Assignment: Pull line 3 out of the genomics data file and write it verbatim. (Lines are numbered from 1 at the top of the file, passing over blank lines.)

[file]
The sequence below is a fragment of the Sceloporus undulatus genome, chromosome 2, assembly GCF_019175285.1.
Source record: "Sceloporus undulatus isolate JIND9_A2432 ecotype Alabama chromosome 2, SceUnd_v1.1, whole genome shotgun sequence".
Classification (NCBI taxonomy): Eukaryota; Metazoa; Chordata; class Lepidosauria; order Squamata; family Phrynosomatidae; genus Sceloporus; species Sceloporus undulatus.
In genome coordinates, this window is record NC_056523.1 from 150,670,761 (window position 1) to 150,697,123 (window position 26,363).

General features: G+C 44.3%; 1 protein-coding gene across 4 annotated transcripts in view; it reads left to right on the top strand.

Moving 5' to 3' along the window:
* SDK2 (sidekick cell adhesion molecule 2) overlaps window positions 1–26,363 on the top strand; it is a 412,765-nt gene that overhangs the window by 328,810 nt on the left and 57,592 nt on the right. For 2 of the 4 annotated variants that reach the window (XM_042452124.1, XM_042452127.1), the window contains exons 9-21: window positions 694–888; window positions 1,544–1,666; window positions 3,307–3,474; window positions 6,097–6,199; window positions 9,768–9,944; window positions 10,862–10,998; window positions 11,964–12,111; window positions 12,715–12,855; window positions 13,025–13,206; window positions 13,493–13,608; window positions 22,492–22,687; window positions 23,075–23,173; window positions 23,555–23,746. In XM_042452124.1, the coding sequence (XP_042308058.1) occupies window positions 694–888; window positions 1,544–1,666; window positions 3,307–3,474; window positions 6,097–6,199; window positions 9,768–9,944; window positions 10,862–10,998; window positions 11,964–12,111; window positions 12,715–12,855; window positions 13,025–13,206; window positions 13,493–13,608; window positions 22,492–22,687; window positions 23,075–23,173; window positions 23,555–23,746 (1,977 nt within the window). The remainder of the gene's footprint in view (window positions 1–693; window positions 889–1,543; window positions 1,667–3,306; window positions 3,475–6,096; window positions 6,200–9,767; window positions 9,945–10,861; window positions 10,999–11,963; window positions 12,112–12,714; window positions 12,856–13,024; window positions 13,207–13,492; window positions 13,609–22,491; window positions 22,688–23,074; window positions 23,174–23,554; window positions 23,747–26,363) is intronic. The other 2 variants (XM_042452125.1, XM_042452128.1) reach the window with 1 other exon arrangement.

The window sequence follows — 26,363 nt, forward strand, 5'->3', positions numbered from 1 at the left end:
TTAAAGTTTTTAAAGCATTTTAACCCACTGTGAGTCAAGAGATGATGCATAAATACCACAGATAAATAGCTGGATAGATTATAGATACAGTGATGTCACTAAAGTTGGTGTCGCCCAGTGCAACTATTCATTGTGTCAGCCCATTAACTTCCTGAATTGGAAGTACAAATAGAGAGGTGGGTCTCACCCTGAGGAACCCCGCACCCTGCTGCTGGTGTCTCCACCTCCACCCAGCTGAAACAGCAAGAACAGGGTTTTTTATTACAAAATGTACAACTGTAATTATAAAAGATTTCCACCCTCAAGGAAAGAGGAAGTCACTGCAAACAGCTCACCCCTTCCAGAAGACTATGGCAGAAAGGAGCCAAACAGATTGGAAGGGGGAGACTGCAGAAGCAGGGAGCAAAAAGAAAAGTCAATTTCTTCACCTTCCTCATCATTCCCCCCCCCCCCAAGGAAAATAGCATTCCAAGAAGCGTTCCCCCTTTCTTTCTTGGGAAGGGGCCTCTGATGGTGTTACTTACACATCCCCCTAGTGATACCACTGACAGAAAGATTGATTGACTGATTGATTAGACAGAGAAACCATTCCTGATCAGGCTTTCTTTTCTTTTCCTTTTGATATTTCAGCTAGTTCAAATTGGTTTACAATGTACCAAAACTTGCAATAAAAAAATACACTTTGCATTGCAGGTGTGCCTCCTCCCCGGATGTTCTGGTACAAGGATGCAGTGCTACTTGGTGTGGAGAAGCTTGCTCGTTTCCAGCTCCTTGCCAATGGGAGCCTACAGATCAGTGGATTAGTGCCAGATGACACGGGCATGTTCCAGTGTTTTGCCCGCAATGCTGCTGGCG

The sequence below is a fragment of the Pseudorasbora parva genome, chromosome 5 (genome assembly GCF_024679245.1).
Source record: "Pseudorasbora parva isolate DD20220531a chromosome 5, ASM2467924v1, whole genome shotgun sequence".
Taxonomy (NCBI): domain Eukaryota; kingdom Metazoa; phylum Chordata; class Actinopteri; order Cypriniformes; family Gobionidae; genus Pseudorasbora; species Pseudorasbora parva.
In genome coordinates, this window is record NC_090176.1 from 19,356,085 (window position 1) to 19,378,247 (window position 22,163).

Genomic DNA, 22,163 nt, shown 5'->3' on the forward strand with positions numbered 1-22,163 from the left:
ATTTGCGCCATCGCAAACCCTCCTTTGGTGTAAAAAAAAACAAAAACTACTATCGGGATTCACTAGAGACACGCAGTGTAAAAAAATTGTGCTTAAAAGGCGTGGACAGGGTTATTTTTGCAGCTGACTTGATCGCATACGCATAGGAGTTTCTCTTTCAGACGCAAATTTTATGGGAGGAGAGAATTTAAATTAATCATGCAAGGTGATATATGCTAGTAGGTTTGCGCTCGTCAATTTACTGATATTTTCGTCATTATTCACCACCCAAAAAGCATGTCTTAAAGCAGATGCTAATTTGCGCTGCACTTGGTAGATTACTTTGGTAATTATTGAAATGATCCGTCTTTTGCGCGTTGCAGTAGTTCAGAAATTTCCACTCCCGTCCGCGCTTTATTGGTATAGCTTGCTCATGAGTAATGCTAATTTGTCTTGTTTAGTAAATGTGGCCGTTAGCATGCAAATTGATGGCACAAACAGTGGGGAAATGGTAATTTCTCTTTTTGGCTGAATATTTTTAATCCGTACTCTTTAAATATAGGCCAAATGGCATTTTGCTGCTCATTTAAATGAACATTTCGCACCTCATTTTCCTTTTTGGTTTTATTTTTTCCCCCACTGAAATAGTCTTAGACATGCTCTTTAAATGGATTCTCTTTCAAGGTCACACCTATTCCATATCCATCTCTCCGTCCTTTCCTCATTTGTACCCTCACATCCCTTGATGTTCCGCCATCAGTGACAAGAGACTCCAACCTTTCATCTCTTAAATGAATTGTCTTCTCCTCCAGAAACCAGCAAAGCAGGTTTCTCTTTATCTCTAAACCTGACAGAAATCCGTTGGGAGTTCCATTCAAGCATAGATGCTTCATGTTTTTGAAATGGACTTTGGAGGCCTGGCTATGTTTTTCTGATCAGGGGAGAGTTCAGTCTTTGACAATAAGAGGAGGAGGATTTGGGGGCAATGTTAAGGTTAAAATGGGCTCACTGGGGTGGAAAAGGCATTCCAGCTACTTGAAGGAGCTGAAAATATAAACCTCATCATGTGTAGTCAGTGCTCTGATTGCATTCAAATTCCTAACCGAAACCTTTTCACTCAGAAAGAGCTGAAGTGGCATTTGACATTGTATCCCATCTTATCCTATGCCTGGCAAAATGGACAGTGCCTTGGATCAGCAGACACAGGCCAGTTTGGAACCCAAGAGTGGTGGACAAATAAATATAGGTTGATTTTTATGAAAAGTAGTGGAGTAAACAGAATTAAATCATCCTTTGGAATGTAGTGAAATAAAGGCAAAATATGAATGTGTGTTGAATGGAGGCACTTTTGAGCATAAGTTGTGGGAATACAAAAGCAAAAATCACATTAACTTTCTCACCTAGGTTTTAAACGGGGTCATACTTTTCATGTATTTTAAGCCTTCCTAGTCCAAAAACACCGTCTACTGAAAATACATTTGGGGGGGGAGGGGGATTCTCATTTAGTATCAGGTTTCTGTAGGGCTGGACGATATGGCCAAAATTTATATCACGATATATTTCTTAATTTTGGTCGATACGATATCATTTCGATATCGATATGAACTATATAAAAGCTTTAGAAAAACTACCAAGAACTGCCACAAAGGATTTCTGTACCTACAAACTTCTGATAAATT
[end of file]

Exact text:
Classification (NCBI taxonomy): Eukaryota; Metazoa; Chordata; class Lepidosauria; order Squamata; family Phrynosomatidae; genus Sceloporus; species Sceloporus undulatus.